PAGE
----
### Constraints

- The start and final years are integer numbers in the range [
**1900 - 2100**]. - Magic weight is an integer in the range [
**1 … 1000**]. - Allowed program time: 0.75 seconds.
- Allowed memory: 16 MB.

### Sample Input and Output

Input | Output | Input | Output |
---|---|---|---|

2007 2007 144 |
17-03-2007 13-07-2007 31-07-2007 |
2003 2004 1500 |
No |

Input | Output | Input | Output |
---|---|---|---|

2012 2014 80 |
09-01-2013 17-01-2013 23-03-2013 11-07-2013 01-09-2013 10-09-2013 09-10-2013 17-10-2013 07-11-2013 24-11-2013 14-12-2013 23-11-2014 13-12-2014 31-12-2014 |
2011 2012 14 |
01-01-2011 10-01-2011 01-10-2011 10-10-2011 |

### Hints and Guidelines

We start with inserting the necessary functionality and reading the input from the console. In this case, we insert the type `date`

(with new name `datetype`

), the functions `timedelta`

and `floor`

and read **3 integers**:

Having the start and the end year, it is nice to know how we will go through every date, not to worry about how many days there are in the month and whether it is a leap year, and so on.

#### Loop Through Dates

For looping through the dates, we will take advantage of the functionality that gives us the ** date** type in

**Python**. We will define a

**start date variable**, that we can do using the constructor that accepts a year, month, and day. We know the year is the starting year we read from the console and the month and the day must be January and 1st respectively:

Once we have the start date, we want to create a **loop that runs until we exceed the final year** (or until we pass December 31 in the final year if we compare the full dates), increasing each day by 1 day.

To increase by one day in each rotation, we will use the method ** timedelta()** in Python for creating a 1-day difference, which will be added to

`date`

. Adding 1 day to the date will help Python to take care instead of us, to decide where to skip the next month, how many days there is a month, and everything around the leap years:In the end, our loop may look like this:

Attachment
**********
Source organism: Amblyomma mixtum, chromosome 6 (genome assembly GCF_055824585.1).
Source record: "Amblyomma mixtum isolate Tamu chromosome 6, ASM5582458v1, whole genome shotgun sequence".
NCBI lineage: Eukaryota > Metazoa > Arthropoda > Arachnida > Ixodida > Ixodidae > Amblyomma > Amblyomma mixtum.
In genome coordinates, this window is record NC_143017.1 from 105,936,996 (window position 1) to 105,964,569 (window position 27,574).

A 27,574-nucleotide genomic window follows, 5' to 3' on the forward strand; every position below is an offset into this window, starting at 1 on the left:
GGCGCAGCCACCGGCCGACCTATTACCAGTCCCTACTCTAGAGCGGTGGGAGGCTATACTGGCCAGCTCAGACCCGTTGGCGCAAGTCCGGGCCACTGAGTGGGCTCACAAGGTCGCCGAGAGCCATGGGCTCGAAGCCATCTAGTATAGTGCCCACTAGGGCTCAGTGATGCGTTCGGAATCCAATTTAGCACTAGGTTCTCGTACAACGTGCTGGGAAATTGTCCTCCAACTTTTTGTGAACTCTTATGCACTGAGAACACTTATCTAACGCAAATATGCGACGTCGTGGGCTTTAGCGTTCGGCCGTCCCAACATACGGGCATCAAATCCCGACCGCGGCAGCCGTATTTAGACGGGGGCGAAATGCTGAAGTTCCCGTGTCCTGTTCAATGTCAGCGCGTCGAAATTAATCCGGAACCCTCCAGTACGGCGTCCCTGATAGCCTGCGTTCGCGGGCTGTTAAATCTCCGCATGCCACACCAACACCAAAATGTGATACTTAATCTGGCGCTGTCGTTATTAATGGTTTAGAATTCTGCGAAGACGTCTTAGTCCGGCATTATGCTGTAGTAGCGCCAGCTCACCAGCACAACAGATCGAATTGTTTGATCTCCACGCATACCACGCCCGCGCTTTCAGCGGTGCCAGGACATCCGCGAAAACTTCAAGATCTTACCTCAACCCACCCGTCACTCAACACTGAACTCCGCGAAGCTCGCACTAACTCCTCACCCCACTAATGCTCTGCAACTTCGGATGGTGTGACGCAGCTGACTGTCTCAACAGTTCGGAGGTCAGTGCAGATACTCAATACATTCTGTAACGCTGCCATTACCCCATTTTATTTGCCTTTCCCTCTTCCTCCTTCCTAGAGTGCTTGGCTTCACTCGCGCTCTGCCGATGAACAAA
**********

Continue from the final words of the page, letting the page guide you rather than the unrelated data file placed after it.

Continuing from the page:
#### Calculating Date Weight

Each date consists of exactly **8 characters (digits)** - **2 for the day** (** d1**,

**),**

`d2`

**2 for the month**(

**,**

`d3`

**), and**

`d4`

**4 for the year**(

**to**

`d5`

**). This means that we will always have the same calculation every time, and we can benefit from this**

`d8`

**to define the formula statically**(i.e. not to use loops, referring to different numbers from the date, but write the whole formula). To be able to write it, we will need

**all digits from the date**in individual variables to make all the necessary multiplications. By using the division and partition operations on the individual components of the date, using the

**,**

`day`

**and**

`month`

**, properties, we can retrieve each digit. We have to be careful with the integer division by 10 (**

`year`

**), which won't be an integer division, that's why after each operation we have to round down to the lowest integer number by using**

`/ 10`

**:**

`floor(…)`

Let's also explain one of the more interesting lines here. Let's take the second digit of the year for example (** d6**). We divide the year by 100, and we take a remainder of 10. What do we do? First, we eliminate the last 2 digits of the year by dividing by 100 (Example:

**). With the remainder of 10, we take the last digit of the resulting number (**

`2018 / 100 = 20`

**) and so we get 0, which is the second digit of 2018.**

`20 % 10 = 0`

What remains is to do the calculation that will give us the magical weight of a given date. In order **not to write all multiplications**, as shown in the example, we will simply apply a **grouping**. What we need to do is multiply each digit with those that follow it. Instead of typing ** d1 * d2 + d1 * d3 + … + d1 * d8**, we can shorten this expression to

**, for grouping when we have multiplication and summing up. Applying the same simplification for the other multiplications, we get the following formula:**

`d1 * (d2 + d3 + … + d8)`

#### Printing The Output